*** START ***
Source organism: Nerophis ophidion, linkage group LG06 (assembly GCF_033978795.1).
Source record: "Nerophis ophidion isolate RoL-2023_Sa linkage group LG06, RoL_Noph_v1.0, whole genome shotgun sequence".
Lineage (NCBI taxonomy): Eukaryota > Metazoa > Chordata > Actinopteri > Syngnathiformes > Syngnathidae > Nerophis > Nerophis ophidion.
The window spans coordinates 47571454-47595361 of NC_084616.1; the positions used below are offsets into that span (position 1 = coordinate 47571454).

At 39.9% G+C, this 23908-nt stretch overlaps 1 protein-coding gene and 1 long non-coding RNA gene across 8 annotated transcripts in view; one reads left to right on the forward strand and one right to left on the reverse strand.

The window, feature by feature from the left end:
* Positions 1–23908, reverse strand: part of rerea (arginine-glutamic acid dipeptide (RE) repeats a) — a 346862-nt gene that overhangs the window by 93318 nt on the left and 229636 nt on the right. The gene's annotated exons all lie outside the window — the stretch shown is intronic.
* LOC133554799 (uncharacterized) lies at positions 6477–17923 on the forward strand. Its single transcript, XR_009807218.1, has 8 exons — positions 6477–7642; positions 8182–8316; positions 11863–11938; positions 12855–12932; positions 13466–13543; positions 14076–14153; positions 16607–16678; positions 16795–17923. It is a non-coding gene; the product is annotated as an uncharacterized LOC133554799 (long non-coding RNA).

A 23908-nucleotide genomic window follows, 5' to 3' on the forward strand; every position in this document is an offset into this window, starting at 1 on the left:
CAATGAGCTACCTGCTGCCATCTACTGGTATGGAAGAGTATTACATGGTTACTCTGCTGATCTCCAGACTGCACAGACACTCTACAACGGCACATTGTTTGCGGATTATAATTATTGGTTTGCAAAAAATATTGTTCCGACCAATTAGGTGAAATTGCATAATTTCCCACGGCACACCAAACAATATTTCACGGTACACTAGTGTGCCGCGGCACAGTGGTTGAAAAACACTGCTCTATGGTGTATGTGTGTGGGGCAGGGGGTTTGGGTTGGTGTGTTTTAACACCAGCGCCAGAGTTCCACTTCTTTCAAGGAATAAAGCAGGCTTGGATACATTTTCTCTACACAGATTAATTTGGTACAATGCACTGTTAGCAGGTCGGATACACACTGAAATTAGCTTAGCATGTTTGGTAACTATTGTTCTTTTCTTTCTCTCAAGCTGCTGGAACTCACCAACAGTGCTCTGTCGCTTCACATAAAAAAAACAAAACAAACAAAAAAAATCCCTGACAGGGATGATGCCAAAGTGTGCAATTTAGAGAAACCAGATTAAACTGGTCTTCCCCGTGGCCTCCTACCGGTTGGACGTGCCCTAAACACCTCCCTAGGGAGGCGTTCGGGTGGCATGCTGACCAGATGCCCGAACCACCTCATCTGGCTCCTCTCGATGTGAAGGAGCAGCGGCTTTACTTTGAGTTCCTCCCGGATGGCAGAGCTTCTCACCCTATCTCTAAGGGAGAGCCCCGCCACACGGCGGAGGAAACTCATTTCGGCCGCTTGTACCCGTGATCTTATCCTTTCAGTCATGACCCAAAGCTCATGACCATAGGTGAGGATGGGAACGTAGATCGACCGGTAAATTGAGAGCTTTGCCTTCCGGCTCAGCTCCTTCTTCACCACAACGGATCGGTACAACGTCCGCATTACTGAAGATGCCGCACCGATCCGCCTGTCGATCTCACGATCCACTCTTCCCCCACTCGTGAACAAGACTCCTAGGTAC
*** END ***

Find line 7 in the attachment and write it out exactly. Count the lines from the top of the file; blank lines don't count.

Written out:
* Positions 1–23908, reverse strand: part of rerea (arginine-glutamic acid dipeptide (RE) repeats a) — a 346862-nt gene that overhangs the window by 93318 nt on the left and 229636 nt on the right. The gene's annotated exons all lie outside the window — the stretch shown is intronic.